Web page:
We have a long history of uplifting women, providing opportunities for leadership on and off the Symphony Hall stage. In addition to this history, as a central part of our 75th Anniversary Season, our orchestra will play a series of works by American women composers.
“When planning a season, I always review our past seasons to see which works or composers are due for special attention. For this 75th Anniversary Season, I knew I would be planning a lot of blockbuster audience favorites.” says our Music Director Kevin Rhodes, “However, I felt it was also very important to feature works by current composers living and working in the 21st Century since great music is not just a thing of the past. While reviewing possible works to feature, I was intrigued by the striking trend that so many of these exciting new pieces were written by American women composers. I then decided that this group of composers was deserving of special attention given their relative absence on concerts for most of the history of concert music. With all of that in mind, it gives me great pleasure to feature not just great new music, but to make a special focus on great new music by the group of composers least present on past programs.”
This celebration of women in orchestral music begins with our concert Scheherazade & American Women Composers on Saturday, February 2nd, 2019. The orchestra will perform Bal Masqué, a signature work by Amy Beach, the high matriarch of American women composers, 6th Fanfare for the Uncommon Woman and Sequoia by Joan Tower, and Blue Cathedral by Jennifer Higdon, one of the most acclaimed living American composers. Classical music lovers will realize just how far we’ve come when the orchestra contrasts the creative accomplishments of these three invaluable American women composers with the uncertain fate of the slave, Scheherazade.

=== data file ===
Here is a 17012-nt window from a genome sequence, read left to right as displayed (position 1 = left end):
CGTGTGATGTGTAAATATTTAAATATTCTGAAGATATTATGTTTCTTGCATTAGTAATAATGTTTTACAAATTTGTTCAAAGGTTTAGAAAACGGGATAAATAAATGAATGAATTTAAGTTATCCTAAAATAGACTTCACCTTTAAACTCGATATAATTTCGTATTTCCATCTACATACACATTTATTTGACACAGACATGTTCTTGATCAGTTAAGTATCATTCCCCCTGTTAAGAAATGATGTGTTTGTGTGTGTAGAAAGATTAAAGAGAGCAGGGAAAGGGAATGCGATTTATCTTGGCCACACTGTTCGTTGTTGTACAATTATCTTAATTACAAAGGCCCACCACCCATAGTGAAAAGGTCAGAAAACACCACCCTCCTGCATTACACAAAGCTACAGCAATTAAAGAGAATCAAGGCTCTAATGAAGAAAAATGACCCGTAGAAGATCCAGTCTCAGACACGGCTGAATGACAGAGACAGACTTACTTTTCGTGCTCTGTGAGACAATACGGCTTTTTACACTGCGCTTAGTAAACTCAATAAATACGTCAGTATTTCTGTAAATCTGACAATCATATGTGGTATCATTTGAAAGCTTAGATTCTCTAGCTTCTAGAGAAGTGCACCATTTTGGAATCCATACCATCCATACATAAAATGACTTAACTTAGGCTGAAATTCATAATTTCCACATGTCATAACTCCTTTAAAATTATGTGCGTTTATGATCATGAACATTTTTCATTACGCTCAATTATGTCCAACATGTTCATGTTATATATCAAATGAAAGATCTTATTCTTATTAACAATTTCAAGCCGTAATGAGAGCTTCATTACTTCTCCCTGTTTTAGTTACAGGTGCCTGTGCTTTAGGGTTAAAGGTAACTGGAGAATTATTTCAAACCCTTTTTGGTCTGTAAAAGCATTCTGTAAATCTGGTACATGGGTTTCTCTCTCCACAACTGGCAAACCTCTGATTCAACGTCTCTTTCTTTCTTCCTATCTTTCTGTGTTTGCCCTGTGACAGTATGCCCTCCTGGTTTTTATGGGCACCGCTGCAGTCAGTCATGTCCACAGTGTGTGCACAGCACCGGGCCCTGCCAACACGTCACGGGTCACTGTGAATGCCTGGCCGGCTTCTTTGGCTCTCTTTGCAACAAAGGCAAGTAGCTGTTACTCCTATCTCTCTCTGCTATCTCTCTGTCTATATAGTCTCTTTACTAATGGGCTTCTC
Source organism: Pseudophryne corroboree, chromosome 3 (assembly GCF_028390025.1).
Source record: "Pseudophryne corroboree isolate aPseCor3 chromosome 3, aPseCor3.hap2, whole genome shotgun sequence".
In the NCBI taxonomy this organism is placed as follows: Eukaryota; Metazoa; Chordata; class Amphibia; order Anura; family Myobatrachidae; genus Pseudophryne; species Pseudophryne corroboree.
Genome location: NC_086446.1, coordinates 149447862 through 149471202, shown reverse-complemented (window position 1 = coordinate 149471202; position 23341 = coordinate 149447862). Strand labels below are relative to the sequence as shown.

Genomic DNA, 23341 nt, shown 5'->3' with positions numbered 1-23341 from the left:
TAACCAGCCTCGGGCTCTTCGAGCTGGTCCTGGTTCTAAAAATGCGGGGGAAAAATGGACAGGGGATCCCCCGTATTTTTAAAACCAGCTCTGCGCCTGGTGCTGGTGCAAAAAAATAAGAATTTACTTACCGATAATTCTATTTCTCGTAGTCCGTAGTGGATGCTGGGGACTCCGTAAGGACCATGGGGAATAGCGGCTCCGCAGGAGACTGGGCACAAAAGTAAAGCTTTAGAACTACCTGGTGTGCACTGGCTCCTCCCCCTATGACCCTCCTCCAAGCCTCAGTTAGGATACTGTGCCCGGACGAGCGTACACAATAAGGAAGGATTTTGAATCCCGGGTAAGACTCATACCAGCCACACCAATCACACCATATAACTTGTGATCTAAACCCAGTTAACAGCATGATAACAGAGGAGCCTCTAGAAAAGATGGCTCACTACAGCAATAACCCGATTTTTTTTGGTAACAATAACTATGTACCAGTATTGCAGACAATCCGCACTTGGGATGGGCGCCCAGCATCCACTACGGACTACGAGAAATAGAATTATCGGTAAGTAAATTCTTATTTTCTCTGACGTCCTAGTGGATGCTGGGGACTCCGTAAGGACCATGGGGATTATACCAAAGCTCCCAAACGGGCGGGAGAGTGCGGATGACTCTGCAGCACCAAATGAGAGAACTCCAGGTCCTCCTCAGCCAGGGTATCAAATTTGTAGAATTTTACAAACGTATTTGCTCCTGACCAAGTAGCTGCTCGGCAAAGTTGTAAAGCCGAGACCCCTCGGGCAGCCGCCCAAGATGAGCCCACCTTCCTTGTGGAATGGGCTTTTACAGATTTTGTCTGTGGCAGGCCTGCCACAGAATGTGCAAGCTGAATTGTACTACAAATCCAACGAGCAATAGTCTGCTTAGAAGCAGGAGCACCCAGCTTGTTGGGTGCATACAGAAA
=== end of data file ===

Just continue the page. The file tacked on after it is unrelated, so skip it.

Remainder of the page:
“The SSO recognizes the rightful place of American women composers in the history of orchestral music,” says Susan Beaudry, our Executive Director, “We’re delighted to utilize the extra excitement around our 75th Anniversary Season to uplift the works of these brilliant women.”
In addition to the February 2nd concert, we’ll also play a piece called Prayer and Celebration by Augusta Read Thomas at the February 22nd Mendelssohn’s “Italian” & Brahms concert and the second movement from Libby Larson’s String Symphony No. 4 called Beauty Alone during the Beethoven’s 5th and Liszt concert.
The majority of our concerts this season also feature women soloists and guest artists. Rachel Barton Pine will perform Brahms only Violin Concerto on an instrument chosen by Brahms himself, Natasha Paremski will perform Rachmaninoff’s 3rd Concerto and Claire Huangci has committed to a herculean feat; two Liszt Piano Concertos in one concert.
Outside of programming and the concert hall, we embrace and celebrates women in the world of classical music. Over the past twenty years, we’ve been a leading example of a women-forward organization; increasing the number of women hired as performers on stage and as staff members in our offices. We try to lead by example, choosing women like Susan Beaudry as Executive Director, Masako Yanagita as Concertmaster, Marsha Harbison as Assistant Concertmaster, Shari Guyer as Production Stage Manager, and Kirsten Lipkins as Education Director and Librarian.
Giving women a fair and equal opportunity to showcase their power and expertise is something we value and execute in a very practical way through their practice of “blind auditions.” Musicians who audition for the Springfield Symphony Orchestra do so behind a screen that conceals their identity from the jury. Studies show that this practice increases the likelihood that hiring decisions are made more based upon artistic qualifications and merit, and less on internalized biases.
Join us as we celebrate women in the world of classical music during our 75th Anniversary Season!